The issue of 'legal capacity' is again tricky too - I know that there are tests and so on, but to be honest, from what I've read here, they don't always 'detect' accurately, as in, they ask questions which a person could still answer 'correctly' (eg, what year is it), even when they are clearly completely 'out of it' when it comes to things like being able to manage their own finances, or make their own meals any more.

One term I learnt on this forum was 'acopic' and I think that is very useful. It's a 'made up' word, as it simply means 'not capable of coping with normal life', and applies to, really, people when they get to the stage your poor mum is at - 'not capable' of coping with getting to the loo on time etc etc etc. But, yet again, they don't suddenly become acopic, it sets in gradually and insidiously and can be hard to notice - and of course, we keep hoping it isn't dementia at all......

And on top of all of that, of course, if there have always been 'complications' such as, as in your mother's example, OCD, that can make the whole situation even trickier....

(That said, one thing that my own family noticed VERY markedly was that when my SIL's mother developed dementia, her eating disorder disappeared! She'd had one all her life - probably anorexic but never really diagnosed in her generation - and she was a VERY reluctant and 'faddy-to-the-point-of-revulsed' eater. But when her dementia got a grip that all went by the board, and she became a hearty eater!!! So, the mind is a strange place, that is for certain.....)

I do hope that your mum will soon consent to being changed by the staff more often, and come to terms with what is happening to her increasingly frail body.

(PS - you might indeed want to discuss the possibility of a 'mild tranquilliser' - my MIL was put on a low dose of Diazapam to allay her anxiety and restlessness when she first went into a residential care home. Now she is settled they have eased back on it. Might that be an option for your mum maybe???)(it is usually only cautiously prescribed, as it can relax the muscles as well as the mind, and trigger falls....)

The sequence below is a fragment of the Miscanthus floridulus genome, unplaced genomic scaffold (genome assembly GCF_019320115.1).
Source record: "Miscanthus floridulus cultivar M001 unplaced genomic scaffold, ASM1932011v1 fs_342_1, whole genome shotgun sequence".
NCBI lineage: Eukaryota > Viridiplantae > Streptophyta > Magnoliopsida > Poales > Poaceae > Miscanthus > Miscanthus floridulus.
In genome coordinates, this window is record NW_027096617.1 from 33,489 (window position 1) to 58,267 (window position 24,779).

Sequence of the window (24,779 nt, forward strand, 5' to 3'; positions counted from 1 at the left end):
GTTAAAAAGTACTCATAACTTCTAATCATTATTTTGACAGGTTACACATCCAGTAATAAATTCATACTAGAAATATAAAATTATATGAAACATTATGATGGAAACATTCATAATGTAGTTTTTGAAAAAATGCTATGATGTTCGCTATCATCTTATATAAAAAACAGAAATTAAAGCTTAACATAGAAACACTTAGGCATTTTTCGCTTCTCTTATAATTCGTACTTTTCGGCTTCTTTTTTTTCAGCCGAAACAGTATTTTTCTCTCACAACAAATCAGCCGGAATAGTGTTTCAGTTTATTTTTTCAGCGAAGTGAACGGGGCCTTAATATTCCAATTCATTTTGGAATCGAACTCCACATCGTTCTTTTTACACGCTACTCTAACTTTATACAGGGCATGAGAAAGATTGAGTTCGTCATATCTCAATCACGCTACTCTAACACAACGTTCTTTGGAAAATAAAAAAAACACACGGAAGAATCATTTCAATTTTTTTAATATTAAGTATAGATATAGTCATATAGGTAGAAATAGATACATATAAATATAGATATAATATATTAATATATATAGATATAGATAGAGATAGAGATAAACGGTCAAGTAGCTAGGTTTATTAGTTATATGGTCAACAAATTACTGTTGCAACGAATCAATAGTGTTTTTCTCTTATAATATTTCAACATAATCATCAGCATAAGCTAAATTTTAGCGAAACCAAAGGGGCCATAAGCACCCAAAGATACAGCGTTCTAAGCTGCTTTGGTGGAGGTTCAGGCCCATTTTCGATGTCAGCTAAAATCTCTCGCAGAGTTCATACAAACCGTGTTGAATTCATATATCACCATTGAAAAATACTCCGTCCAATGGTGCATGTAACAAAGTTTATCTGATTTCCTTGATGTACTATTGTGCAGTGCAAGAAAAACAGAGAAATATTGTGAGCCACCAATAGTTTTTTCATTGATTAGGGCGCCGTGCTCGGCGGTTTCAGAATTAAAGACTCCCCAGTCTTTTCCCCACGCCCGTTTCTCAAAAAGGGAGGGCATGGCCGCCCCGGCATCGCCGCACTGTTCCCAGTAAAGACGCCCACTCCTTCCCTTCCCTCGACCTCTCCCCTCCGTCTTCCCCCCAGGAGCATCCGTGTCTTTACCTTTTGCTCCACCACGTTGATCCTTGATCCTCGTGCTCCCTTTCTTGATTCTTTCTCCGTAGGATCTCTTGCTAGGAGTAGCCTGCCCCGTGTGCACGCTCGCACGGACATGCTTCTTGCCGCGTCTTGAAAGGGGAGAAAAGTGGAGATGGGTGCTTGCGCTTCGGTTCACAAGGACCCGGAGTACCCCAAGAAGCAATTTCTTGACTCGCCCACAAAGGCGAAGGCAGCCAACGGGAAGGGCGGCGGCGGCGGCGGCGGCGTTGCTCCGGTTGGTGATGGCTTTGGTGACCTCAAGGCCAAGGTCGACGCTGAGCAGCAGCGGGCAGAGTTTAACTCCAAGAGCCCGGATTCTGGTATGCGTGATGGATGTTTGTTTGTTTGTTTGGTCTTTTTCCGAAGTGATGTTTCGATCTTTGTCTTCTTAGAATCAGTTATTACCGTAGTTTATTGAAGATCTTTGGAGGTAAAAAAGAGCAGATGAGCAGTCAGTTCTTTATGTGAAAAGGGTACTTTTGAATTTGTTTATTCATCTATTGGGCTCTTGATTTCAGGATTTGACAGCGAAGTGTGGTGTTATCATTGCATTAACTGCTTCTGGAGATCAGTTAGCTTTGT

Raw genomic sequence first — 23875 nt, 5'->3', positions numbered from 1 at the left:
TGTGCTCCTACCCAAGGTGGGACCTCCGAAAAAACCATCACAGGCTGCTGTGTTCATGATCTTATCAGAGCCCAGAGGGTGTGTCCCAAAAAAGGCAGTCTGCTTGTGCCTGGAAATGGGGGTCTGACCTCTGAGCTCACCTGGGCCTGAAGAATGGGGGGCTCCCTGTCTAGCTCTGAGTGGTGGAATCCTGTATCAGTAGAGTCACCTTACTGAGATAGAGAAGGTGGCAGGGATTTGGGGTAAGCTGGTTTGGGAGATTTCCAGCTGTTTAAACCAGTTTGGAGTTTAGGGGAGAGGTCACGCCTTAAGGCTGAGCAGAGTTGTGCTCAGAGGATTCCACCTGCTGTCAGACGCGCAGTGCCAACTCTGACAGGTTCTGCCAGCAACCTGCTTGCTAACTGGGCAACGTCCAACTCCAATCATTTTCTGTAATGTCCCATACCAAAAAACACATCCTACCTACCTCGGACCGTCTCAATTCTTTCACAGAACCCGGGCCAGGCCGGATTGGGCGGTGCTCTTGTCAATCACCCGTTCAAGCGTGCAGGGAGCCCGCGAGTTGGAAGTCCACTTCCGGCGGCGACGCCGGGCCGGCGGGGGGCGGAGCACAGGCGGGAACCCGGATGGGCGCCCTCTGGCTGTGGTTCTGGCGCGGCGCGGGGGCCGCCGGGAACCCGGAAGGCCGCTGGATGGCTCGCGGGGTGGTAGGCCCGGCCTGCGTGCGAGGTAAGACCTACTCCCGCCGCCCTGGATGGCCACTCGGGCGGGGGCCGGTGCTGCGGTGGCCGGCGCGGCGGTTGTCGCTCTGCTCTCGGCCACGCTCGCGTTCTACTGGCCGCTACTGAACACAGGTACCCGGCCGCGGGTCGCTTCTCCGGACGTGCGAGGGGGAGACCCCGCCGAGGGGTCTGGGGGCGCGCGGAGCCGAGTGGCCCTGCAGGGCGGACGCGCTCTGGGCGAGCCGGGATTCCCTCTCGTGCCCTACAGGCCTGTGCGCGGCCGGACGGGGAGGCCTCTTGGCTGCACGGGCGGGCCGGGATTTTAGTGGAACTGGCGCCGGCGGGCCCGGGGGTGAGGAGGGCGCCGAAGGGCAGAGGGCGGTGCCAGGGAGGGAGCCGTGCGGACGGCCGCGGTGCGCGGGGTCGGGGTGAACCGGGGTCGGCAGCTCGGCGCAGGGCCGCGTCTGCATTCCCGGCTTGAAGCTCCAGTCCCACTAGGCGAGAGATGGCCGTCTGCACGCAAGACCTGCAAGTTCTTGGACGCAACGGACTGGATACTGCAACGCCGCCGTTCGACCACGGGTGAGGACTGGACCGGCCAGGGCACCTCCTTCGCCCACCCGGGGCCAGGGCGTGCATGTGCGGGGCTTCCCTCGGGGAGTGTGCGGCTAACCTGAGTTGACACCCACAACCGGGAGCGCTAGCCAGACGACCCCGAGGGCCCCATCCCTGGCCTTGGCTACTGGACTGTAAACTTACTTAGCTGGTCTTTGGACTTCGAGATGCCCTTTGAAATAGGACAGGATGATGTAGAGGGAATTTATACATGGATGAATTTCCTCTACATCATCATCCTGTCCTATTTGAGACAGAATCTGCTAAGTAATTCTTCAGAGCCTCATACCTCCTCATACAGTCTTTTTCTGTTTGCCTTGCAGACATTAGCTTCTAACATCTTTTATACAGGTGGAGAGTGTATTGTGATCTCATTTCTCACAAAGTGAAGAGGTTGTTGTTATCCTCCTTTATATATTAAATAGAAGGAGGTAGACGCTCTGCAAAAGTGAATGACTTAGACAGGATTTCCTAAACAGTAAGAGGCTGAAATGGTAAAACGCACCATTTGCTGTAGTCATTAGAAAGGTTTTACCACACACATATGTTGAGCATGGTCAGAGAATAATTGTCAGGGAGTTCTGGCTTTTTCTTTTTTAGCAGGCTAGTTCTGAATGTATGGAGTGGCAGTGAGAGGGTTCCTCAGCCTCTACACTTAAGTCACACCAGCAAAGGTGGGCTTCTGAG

Thank you Jenny and BB for your helpful inputs. Mum has been on a very low dose of an antipsychotic for her anxiety for quite a while now. I will certainly enquire about whether, if and when appropriate, a mild tranquilliser might be added in.

I met with the social worker and senior nurse yesterday to discuss mum's best interests. This was useful; one suggestion by the senior nurse was having a 'reminder for carers' list put up in mum's room, regarding her preferences and rituals whilst having a shower or a wash. It was felt that this would remove some of mum's anxiety in having to relate this each time to any carer who came in to her and hopefully, reduce the chances of her giving up because it was all too much trouble.

The social worker also clarified whether staff could dangle little carrots in front of mum to help encourage her to agree to being washed. I think this is the area they find most difficult because of the grey area between dangling carrots and mild threats (and hence abuse), so this was helpful although I feel it will depend on how comfortable the individual carers themselves feel.

So all in all it feels like a move in the right direction. As you say, no changes (either way) happen overnight, so I will have to be patient!

Thank you again for your responses.